While both PepsiCo India and Anand aren't saying much, sources say that Anand told the PepsiCo brass just a few days before the formal announcement that he was quitting to join chocolate and confectionery giant Mondelez.

With a three-month notice period, which is the rule in the company, PepsiCo would have got enough time to plan a smooth succession.

The company in recent years has looked for people internally for its senior Indian management, and it is unlikely this rule would have been changed.

However, Anand's decision to join Mondelez, say sources, did not go down well with the bosses as, according to the unwritten rule, top managers are not supposed to join a rival company.

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Image: Mumbai Indians celebrate winning the IPL.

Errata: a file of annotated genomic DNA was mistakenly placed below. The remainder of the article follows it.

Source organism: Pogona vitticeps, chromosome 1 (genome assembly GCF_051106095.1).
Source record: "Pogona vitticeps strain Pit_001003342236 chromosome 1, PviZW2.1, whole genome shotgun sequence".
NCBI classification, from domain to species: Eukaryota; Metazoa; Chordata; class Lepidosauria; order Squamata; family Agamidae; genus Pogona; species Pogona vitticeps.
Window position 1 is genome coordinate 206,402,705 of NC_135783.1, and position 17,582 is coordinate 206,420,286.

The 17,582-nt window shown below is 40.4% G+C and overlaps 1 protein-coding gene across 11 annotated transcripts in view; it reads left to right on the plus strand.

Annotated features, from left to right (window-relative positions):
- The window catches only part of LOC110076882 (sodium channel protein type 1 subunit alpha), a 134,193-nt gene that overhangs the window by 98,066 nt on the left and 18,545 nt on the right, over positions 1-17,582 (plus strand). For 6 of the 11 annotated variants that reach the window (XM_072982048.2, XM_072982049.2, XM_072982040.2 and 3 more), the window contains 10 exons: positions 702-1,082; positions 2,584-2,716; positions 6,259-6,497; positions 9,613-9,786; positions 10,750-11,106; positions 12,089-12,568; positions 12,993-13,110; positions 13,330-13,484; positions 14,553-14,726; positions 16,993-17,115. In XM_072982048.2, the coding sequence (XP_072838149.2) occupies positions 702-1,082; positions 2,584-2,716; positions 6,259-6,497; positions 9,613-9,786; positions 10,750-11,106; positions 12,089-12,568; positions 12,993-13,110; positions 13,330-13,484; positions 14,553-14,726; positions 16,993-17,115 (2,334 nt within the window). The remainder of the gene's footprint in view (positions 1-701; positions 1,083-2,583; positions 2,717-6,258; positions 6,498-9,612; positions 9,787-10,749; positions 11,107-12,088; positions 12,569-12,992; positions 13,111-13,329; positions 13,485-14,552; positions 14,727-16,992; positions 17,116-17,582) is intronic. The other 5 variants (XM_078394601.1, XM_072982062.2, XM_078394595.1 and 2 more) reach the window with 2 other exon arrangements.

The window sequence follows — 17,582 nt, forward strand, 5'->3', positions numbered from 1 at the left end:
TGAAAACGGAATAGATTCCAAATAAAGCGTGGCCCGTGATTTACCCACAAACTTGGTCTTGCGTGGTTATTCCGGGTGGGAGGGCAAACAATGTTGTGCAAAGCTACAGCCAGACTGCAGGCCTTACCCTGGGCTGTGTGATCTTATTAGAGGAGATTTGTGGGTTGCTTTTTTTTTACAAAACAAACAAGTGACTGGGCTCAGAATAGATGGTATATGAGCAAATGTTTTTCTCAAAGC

Photographs: BCCI

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It is a rule which many multinationals and even Indian companies follow to the hilt.

Mondelez, surely, fits that list because it also makes snacks and has brands like Tang which compete directly with PepsiCo's recently-introduced powdered fruit juice under the Tropicana brand.

Considering the fact that he would continue to have assess to the company's strategy, he was requested to leave immediately.

A text message to Anand asking him on the sequence of events did not elicit any answer. PepsiCo India, too, declined to comment.

Nevertheless, Anand's exit has put the spotlight on some of his decisions which have been panned by his critics.

One of them has been that he paid too much to be involved with IPL. Independent studies, however, show that the company's association might not be as bad as many make it out to be.

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Photographs: Reuters

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Not a bad deal